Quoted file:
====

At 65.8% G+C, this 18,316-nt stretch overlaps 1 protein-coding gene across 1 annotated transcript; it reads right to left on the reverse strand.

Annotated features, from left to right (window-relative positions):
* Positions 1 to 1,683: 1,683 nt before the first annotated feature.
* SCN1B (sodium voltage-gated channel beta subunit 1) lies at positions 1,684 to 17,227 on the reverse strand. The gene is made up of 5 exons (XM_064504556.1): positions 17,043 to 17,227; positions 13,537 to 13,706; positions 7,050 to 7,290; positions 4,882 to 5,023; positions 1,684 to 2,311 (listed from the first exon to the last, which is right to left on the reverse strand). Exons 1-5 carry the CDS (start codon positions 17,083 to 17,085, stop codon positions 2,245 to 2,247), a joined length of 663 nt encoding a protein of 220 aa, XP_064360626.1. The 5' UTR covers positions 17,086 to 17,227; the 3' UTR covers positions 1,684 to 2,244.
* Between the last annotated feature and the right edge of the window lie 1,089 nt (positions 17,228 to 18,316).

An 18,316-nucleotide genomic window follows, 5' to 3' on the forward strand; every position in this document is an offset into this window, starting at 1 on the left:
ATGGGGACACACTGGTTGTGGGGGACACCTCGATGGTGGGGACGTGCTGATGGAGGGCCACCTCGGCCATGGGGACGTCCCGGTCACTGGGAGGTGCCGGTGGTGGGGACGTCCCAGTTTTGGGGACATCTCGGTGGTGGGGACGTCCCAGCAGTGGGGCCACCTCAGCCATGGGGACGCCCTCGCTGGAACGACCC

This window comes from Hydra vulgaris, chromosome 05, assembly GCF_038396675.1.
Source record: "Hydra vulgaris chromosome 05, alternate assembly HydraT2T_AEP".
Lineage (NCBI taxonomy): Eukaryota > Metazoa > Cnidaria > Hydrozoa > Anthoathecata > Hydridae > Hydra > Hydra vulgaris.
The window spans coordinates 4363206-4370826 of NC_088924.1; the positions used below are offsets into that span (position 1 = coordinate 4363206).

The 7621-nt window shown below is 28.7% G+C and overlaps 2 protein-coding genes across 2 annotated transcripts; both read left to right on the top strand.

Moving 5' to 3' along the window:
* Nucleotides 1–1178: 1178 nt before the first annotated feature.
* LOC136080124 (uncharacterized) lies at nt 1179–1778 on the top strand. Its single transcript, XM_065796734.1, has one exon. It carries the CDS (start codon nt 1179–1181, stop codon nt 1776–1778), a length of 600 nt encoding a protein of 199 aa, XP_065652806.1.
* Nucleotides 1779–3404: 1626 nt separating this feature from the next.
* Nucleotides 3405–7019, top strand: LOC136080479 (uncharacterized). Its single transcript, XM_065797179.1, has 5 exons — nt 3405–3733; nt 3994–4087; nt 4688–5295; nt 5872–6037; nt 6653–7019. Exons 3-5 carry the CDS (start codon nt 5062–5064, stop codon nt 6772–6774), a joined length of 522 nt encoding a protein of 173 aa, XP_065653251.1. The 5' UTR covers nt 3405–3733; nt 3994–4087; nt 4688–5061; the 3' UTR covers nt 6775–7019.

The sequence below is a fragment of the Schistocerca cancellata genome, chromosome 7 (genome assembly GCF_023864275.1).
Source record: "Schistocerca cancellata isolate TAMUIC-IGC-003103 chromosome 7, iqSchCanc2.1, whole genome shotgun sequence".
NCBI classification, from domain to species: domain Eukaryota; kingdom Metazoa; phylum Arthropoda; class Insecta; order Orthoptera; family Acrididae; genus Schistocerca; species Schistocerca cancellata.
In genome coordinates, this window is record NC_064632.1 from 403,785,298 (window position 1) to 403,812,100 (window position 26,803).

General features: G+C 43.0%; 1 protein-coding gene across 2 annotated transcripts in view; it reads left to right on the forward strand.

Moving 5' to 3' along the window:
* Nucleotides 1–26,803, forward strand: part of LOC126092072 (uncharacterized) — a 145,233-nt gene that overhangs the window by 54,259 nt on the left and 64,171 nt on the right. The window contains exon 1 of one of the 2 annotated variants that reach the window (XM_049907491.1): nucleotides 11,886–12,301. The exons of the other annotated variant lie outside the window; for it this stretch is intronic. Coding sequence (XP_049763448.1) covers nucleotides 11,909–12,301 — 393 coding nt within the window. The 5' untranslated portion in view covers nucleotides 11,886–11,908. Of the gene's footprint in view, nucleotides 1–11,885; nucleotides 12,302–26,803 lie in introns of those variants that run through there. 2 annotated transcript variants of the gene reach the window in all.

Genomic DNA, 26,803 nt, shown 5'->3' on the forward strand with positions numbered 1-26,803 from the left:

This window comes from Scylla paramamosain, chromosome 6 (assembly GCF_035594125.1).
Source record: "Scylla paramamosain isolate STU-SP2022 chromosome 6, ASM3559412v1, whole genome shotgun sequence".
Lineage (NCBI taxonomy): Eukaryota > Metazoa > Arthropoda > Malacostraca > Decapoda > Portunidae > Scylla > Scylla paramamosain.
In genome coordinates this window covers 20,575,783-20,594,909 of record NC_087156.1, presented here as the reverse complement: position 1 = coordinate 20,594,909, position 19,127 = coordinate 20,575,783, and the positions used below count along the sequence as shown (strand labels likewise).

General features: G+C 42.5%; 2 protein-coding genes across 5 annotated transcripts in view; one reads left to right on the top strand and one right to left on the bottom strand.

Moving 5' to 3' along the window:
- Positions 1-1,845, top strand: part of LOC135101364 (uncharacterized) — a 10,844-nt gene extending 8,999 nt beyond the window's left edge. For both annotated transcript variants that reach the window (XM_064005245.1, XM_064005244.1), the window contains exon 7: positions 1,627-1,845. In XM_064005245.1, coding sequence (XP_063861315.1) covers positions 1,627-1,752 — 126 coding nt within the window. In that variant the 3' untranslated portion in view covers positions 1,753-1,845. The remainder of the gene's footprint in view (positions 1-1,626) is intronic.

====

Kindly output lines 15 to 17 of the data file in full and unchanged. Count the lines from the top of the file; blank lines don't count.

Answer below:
* LOC136080124 (uncharacterized) lies at nt 1179–1778 on the top strand. Its single transcript, XM_065796734.1, has one exon. It carries the CDS (start codon nt 1179–1181, stop codon nt 1776–1778), a length of 600 nt encoding a protein of 199 aa, XP_065652806.1.
* Nucleotides 1779–3404: 1626 nt separating this feature from the next.
* Nucleotides 3405–7019, top strand: LOC136080479 (uncharacterized). Its single transcript, XM_065797179.1, has 5 exons — nt 3405–3733; nt 3994–4087; nt 4688–5295; nt 5872–6037; nt 6653–7019. Exons 3-5 carry the CDS (start codon nt 5062–5064, stop codon nt 6772–6774), a joined length of 522 nt encoding a protein of 173 aa, XP_065653251.1. The 5' UTR covers nt 3405–3733; nt 3994–4087; nt 4688–5061; the 3' UTR covers nt 6775–7019.